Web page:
A probation officer prepares the pre-sentence report.  The probation officer may interview you, your family, your employer or anyone else who can provide relevant information.  This process usually takes a number of weeks. If the Traffic Commissioner sentences you to go to jail, you can ask the Traffic Commissioner to allow you to serve your sentence on weekends.  In some circumstances, this request will be granted. 

Victim of Crime Surcharge On Offenders

If you are found guilty and the Traffic Commissioner imposes a fine, a victim surcharge under the Victims of Crime Act will automatically be assessed against you (unless you have been convicted of a by-law offence).  If you were given a violation ticket with a Voluntary Payment Option, the amount shown on the face of the ticket will already include the applicable surcharge.  The victim surcharge is collected by the provincial government and is used to provide programs, services and assistance to victims of crime.  The victim surcharge amount is 15% of any fine imposed.

Insurance Consequences to Driving while Impaired / Unauthorized

Your insurance coverage will be severely limited if you or anyone to whom you lend your car, cause a crash and are convicted of driving while impaired or with a blood-alcohol concentration (BAC) above 0.08%.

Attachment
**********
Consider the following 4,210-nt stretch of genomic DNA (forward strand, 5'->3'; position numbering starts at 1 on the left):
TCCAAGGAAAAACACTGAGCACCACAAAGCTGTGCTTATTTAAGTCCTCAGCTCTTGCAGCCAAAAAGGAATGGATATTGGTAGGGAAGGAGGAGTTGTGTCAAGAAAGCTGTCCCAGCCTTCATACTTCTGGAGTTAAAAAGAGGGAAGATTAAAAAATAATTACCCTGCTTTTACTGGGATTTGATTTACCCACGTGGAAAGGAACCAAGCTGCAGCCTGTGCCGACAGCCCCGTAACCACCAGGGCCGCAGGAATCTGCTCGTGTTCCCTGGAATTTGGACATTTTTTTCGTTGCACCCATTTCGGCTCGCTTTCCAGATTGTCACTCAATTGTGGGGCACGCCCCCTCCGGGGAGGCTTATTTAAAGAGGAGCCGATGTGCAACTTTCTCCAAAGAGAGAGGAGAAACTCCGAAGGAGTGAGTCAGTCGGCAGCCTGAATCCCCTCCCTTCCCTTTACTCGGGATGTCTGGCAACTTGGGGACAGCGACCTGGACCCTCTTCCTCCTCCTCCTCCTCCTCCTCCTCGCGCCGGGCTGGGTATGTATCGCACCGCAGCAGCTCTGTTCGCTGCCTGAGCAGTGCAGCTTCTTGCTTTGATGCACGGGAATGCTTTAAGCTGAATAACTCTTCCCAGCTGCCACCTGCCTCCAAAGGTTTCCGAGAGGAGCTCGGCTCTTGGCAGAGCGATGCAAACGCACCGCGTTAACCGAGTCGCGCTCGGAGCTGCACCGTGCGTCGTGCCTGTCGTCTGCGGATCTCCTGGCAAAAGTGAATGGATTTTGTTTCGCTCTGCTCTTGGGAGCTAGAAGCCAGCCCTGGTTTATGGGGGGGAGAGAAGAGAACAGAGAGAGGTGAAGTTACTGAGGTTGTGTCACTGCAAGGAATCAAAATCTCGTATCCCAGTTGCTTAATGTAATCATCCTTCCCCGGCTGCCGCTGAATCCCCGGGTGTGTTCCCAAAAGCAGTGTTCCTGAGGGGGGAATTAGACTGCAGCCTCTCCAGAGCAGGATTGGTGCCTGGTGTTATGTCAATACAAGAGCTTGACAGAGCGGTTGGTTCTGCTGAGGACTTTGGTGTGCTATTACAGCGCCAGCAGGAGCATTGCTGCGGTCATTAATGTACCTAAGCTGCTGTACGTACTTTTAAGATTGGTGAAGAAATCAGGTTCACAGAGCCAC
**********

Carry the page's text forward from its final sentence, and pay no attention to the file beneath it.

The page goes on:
First, your insurance company is not required to compensate you for the cost of repairing or replacing your vehicle, no matter how much collision insurance you purchased.            

Second, offenders will be denied some no-fault accident benefits, including income replacement and homemaker benefits. 

Third, while your insurance company remains liable for third-party losses up to your policy limit, it can sue you to recover any damages that it has paid. 

In effect, you lose the financial protection of the third-party liability coverage that you purchased.  In the end result, your own insurance company can sue you for any claims that it has paid up to your policy limit, and injured third parties can sue you for any remaining losses in excess of your policy limit. 

Unpaid Judgments

If you fail to pay a judgment arising from a crash, the Registrar of Motor Vehicles may suspend your current driver’s licence and vehicle registration, and cannot renew them.